Bush to push for free trade initiative
Washington, October 18:
US President George W Bush is expected to push for a plan to improve the patchwork of free trade initiatives in the Asia-Pacific region at the annual APEC summit in Vietnam next month.
The move is part of reforms being campaigned by Bush for the Asia-Pacific Economic Cooperation (APEC) forum, comprising 21 developing and developed economies in the region, a senior US State Department official said.
“We can’t ignore FTAs (free trade agreements). They are here to stay. So, the real question is how do we make them better and what kinds of factors we need to consider,” said Michael Michalak, the US envoy to APEC.
There are presently up to 100 free trade agreements and regional trading arrangements underway or being proposed by APEC economies, which include the United States, China, Japan, Russia, Chile and key Southeast Asian economies.
Some of the free trade initiatives in the region are accused of distorting trade than creating trade. They are said to be selective in product coverage and having extremely complicated rules, not in tandem with the global trading system.
Noting that the APEC forum has held extensive discussions on the subject for several years, Michalak said, “we want to take it to another level, in terms of a way forward.” He did not elaborate on the proposed US initiative.
“The president has said in the past that APEC is a premier multilateral economic institution in the Asia-Pacific region and so we hope that we would have some solid reform initiatives going forward,” he said.
The free trade initiative, he said, was part of a broader reform plan focusing on APEC’s trade, investment and security agenda. “We are working now with the White House to more fully flesh that out. One of the things which we would be looking at very carefully is APEC needs to have a response to all of the FTAs in the region,” he pointed out.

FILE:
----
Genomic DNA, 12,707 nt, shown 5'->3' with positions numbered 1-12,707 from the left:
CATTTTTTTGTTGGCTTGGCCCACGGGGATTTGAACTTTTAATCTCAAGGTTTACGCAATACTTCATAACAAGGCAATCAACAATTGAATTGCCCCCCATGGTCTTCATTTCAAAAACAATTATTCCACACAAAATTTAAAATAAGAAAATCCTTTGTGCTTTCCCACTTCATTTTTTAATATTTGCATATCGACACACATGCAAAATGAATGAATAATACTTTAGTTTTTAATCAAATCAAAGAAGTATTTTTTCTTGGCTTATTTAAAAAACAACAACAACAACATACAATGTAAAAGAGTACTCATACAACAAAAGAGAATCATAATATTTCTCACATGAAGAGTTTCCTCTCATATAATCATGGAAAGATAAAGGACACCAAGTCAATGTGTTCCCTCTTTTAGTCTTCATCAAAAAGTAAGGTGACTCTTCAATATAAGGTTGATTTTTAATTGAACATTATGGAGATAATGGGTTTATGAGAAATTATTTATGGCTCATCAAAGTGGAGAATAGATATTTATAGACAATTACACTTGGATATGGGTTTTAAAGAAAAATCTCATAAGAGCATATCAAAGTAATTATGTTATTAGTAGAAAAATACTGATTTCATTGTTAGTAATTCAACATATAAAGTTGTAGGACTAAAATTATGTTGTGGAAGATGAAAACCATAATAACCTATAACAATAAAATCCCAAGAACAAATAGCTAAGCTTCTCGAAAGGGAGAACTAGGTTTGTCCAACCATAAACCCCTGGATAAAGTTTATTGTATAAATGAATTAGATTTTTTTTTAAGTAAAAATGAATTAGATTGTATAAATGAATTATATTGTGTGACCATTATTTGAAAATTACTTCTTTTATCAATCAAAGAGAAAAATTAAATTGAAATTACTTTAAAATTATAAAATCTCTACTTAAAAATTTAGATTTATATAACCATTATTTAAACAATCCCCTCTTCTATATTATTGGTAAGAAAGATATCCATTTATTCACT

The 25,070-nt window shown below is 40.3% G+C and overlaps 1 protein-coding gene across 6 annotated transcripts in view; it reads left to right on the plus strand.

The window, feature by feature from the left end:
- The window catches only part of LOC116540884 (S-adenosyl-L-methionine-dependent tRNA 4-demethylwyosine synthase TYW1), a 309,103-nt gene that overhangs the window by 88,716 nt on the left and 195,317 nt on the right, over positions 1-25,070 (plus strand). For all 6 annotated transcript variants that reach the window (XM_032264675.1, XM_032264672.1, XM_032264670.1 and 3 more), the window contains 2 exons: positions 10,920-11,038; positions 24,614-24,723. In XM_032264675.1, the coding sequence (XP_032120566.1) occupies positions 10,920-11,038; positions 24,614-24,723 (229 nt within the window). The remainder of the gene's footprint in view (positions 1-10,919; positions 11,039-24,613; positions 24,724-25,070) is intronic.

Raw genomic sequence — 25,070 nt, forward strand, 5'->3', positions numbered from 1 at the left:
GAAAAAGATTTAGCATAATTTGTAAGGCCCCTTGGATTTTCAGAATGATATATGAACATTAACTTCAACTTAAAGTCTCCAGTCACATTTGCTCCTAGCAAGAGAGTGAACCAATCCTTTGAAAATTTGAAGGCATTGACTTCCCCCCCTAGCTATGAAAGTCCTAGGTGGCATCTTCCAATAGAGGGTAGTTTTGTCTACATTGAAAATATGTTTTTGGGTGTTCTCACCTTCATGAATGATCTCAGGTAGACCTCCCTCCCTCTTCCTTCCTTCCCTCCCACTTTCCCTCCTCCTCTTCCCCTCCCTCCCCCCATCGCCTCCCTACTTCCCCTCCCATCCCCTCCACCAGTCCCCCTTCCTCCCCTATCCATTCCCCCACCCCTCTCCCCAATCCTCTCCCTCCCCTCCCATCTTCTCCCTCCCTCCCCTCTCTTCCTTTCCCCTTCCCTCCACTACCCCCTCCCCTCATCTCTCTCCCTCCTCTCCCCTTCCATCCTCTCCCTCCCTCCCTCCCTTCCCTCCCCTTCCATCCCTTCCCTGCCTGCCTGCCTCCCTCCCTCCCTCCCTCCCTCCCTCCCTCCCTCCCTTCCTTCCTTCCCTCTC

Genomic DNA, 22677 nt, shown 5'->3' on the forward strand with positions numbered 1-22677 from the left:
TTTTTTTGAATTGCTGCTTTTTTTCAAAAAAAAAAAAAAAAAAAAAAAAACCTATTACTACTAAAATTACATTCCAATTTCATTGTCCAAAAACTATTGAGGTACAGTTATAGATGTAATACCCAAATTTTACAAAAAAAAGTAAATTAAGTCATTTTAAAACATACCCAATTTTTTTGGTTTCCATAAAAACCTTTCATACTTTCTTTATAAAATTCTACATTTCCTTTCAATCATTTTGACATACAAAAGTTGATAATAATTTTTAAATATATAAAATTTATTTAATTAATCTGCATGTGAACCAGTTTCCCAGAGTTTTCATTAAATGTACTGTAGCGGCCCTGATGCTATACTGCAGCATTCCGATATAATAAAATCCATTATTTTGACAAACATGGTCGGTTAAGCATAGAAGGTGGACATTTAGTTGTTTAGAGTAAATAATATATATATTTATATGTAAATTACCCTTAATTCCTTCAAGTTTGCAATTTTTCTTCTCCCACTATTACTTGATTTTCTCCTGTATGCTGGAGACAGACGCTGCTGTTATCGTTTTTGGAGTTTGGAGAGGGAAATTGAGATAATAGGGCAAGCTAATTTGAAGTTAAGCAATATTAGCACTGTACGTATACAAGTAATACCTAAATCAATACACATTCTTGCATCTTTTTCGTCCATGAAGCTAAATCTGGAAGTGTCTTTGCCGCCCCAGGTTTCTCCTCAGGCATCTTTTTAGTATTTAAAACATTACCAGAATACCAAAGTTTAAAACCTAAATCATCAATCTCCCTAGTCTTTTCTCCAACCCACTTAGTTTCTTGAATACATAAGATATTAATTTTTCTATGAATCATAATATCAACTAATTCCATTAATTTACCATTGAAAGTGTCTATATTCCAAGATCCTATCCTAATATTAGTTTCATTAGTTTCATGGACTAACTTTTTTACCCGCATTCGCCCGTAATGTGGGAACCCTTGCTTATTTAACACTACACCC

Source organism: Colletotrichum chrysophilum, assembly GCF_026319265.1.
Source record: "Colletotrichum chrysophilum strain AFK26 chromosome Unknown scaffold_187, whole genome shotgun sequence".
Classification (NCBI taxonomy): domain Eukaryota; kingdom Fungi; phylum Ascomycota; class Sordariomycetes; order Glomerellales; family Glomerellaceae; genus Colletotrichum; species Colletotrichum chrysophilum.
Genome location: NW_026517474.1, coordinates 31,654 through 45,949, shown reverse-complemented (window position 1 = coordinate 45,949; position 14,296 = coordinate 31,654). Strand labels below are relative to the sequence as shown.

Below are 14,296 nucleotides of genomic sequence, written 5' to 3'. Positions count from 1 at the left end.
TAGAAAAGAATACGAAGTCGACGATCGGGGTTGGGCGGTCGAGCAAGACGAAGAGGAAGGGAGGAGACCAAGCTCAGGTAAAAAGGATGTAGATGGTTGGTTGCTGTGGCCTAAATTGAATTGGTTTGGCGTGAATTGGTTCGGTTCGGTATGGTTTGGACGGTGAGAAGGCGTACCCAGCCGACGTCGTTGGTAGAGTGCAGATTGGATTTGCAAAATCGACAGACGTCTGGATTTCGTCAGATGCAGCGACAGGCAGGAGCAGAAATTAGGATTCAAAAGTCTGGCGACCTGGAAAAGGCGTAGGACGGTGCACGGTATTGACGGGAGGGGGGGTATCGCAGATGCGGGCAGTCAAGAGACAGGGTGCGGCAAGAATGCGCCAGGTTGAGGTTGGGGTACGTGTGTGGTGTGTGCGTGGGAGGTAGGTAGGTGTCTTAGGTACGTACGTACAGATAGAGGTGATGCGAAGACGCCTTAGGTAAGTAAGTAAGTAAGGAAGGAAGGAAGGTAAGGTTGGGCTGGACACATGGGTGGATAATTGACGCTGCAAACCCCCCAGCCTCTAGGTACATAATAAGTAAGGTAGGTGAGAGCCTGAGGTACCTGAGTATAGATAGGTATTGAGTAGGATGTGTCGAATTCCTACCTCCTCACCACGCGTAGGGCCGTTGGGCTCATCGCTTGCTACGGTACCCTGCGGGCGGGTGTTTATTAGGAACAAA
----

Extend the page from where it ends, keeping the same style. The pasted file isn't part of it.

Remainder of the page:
While the United States is waging an uphill campaign to gain global consensus to open markets globally in the Doha World Trade Organization (WTO) negotiations, it is also eyeing free trade arrangements in the Asia-Pacific region as an insurance in case world trade talks collapse.
Some American economists have urged the Bush administration to push for an APEC-wide free trade agreement, subsuming the “noodle bowl” of FTAs and more importantly to prepare a regional “plan B” in case Doha fails. As APEC economies account for more than half the world economy and almost half of world trade, they believe an APEC FTA outcome would be more ambitious than Doha, which at best seeks modest reductions in market impediments.
“Doha remains our number one priority but as we talked in the past, certainly the American trade agenda has a global, regional and bilateral component to it,” Michalak said. “And we are looking very hard at the regional component now and we hope that the president would have some very good words to say about that, going forward,” he said. The United States is also apparently concerned that the mushrooming of free trade pacts in the region, particularly in Asia, could pose obstacles to it as China races to forge agreements with booming economies.
Washington has openly said that its free trade pacts are more comprehensive that those of China.